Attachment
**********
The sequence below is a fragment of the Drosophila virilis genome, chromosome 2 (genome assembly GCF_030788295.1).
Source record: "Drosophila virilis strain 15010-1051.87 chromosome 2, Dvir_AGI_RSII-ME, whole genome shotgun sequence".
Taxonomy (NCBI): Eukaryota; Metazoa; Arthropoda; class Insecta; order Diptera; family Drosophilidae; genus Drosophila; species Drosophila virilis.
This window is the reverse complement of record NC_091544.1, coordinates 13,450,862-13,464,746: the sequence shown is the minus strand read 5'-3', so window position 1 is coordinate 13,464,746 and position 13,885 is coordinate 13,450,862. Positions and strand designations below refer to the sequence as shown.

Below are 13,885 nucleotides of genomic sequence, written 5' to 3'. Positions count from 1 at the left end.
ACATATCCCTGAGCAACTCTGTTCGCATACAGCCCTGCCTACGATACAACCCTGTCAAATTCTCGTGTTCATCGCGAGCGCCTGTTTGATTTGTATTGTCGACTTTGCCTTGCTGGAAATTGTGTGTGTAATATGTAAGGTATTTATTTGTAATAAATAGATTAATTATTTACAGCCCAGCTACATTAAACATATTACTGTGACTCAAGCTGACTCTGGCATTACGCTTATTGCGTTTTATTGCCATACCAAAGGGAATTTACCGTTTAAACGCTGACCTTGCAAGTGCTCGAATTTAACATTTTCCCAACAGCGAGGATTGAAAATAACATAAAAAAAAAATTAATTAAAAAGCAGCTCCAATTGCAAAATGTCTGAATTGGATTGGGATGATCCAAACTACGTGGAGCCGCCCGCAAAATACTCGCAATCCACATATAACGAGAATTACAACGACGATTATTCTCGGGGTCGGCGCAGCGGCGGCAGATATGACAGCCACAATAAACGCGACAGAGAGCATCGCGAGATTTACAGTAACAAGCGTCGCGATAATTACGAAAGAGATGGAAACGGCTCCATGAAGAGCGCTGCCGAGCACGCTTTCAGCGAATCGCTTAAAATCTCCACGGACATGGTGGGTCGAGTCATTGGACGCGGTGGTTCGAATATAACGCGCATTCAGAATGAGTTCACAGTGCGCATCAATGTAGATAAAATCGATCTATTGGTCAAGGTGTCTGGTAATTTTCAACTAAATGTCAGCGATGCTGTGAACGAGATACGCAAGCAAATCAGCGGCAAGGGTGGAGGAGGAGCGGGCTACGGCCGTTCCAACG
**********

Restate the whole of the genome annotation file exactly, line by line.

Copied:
The sequence below is a fragment of the Drosophila virilis genome, chromosome 2 (genome assembly GCF_030788295.1).
Source record: "Drosophila virilis strain 15010-1051.87 chromosome 2, Dvir_AGI_RSII-ME, whole genome shotgun sequence".
Taxonomy (NCBI): Eukaryota; Metazoa; Arthropoda; class Insecta; order Diptera; family Drosophilidae; genus Drosophila; species Drosophila virilis.
This window is the reverse complement of record NC_091544.1, coordinates 13,450,862-13,464,746: the sequence shown is the minus strand read 5'-3', so window position 1 is coordinate 13,464,746 and position 13,885 is coordinate 13,450,862. Positions and strand designations below refer to the sequence as shown.

Below are 13,885 nucleotides of genomic sequence, written 5' to 3'. Positions count from 1 at the left end.
ACATATCCCTGAGCAACTCTGTTCGCATACAGCCCTGCCTACGATACAACCCTGTCAAATTCTCGTGTTCATCGCGAGCGCCTGTTTGATTTGTATTGTCGACTTTGCCTTGCTGGAAATTGTGTGTGTAATATGTAAGGTATTTATTTGTAATAAATAGATTAATTATTTACAGCCCAGCTACATTAAACATATTACTGTGACTCAAGCTGACTCTGGCATTACGCTTATTGCGTTTTATTGCCATACCAAAGGGAATTTACCGTTTAAACGCTGACCTTGCAAGTGCTCGAATTTAACATTTTCCCAACAGCGAGGATTGAAAATAACATAAAAAAAAAATTAATTAAAAAGCAGCTCCAATTGCAAAATGTCTGAATTGGATTGGGATGATCCAAACTACGTGGAGCCGCCCGCAAAATACTCGCAATCCACATATAACGAGAATTACAACGACGATTATTCTCGGGGTCGGCGCAGCGGCGGCAGATATGACAGCCACAATAAACGCGACAGAGAGCATCGCGAGATTTACAGTAACAAGCGTCGCGATAATTACGAAAGAGATGGAAACGGCTCCATGAAGAGCGCTGCCGAGCACGCTTTCAGCGAATCGCTTAAAATCTCCACGGACATGGTGGGTCGAGTCATTGGACGCGGTGGTTCGAATATAACGCGCATTCAGAATGAGTTCACAGTGCGCATCAATGTAGATAAAATCGATCTATTGGTCAAGGTGTCTGGTAATTTTCAACTAAATGTCAGCGATGCTGTGAACGAGATACGCAAGCAAATCAGCGGCAAGGGTGGAGGAGGAGCGGGCTACGGCCGTTCCAACG